I was presented with the following problem;

Show that if $\sum b_n$ is a rearrangement of a series $\sum a_n$ , and $a_n$ diverges to $\infty$, then $\sum b_n = \infty$.

How would one solve this? It seems intuitively true, but how could I show it?

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    $\begingroup$ The series $1+1-1+1+1-1+\dots$ diverges to infinity, but $1-1+1-1+\dots$ simply oscillates. $\endgroup$ – lulu Mar 9 '16 at 11:51
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    $\begingroup$ The series 1+1-1+1-1 does not diverge to infinity. It diverges, but not to infinity. $\endgroup$ – Dr. John A Zoidberg Mar 9 '16 at 11:52
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    $\begingroup$ OP, How is a rearrangement of an infinite series defined? Because the first series @lulu gives does diverge to infinity. But to me it is not trivial $1+1−1+1+1−1+\ldots$ is a rearrangement of $1−1+1−1+\ldots$, as you are messing with the numbers of $-1$ and $+1$ terms... $\endgroup$ – Eric S. Mar 9 '16 at 11:58
  • $\begingroup$ @Aex. the partial sum, $S_n$ of that series is bounded below by $\lfloor \frac n3\rfloor$. To be clear, the series is defined by $a_n=-1$ if $3|n$, $a_n=1$ otherwise. $\endgroup$ – lulu Mar 9 '16 at 11:58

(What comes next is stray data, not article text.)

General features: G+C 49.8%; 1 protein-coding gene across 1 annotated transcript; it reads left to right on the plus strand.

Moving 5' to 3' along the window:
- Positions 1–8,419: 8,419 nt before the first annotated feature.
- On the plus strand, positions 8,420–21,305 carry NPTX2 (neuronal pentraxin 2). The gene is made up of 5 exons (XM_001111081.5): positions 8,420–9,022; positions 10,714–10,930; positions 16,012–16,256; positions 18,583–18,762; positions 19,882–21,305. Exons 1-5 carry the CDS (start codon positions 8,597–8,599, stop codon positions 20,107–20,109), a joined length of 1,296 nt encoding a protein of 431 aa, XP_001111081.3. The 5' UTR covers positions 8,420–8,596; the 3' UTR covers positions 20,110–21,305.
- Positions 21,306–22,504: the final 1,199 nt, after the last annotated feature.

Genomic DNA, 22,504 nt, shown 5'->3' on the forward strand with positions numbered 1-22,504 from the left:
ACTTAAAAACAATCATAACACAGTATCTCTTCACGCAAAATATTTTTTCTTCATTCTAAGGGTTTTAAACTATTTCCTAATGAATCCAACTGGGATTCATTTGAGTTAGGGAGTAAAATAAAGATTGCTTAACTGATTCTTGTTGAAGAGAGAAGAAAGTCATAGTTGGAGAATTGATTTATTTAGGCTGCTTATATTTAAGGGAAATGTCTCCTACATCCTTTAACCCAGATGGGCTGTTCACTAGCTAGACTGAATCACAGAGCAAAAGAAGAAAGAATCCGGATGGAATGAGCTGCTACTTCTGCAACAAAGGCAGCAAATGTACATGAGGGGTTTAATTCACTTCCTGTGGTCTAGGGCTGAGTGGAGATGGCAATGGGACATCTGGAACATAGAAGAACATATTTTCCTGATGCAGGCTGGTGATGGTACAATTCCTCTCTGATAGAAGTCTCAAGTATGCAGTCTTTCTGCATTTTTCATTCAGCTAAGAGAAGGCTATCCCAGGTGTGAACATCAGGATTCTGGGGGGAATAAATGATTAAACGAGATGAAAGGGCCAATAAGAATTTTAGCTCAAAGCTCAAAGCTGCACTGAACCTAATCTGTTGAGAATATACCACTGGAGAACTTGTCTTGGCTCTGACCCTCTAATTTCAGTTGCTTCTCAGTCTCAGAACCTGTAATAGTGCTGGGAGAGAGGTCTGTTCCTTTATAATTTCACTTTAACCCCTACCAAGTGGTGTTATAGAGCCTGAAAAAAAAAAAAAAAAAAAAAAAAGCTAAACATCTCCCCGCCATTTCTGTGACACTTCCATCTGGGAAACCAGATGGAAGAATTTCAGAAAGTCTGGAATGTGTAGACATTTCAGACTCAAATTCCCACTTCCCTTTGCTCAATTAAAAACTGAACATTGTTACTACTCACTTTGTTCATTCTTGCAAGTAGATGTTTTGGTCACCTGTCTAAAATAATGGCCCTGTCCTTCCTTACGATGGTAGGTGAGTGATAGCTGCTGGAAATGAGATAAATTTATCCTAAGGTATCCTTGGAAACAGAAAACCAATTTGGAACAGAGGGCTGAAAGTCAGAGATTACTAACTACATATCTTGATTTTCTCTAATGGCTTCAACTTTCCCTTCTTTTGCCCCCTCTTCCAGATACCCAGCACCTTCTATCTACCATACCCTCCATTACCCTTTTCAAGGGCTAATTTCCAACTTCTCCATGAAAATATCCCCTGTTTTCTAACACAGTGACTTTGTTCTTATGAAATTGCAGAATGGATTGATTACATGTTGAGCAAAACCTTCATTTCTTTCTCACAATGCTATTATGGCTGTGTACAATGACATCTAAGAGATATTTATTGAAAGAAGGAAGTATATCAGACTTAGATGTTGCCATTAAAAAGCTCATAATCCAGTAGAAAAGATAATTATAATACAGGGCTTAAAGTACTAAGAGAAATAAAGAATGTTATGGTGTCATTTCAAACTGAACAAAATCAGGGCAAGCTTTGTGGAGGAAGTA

• $\begingroup$ @lulu: are you sure you obtain the first from the second by simply rearranging the terms? $\endgroup$ – Alex Mar 9 '16 at 12:09

I suppose you mean that $a_n\to +\infty$. Under this assumption, we can proceed as follows.

Let $M>0$ be an arbitrary number. Then there is some $N>0$ such that $a_n>1$ for any $n>N$. Since $\{b_n\}$ is a rearrangement of $\{a_n\}$, then there is some $N'>0$ such that $a_1,\ldots,a_N$ are contained in $b_1,\ldots,b_{N'}$.

Set $B=\sum_{k=1}^{N'}b_k$. Then for any $T>|B|+M+N'$, we have $$\sum_{k=1}^{T}b_k=\sum_{k=1}^{N'}b_k+\sum_{k=N'+1}^{T}b_k\ge B+(T-N')>M.$$

Therefore, $\sum b_n\to+\infty$.

If we only know $\sum a_n=+\infty$, we can say nothing about $\sum b_n$. See Riemann rearrangement theorem.


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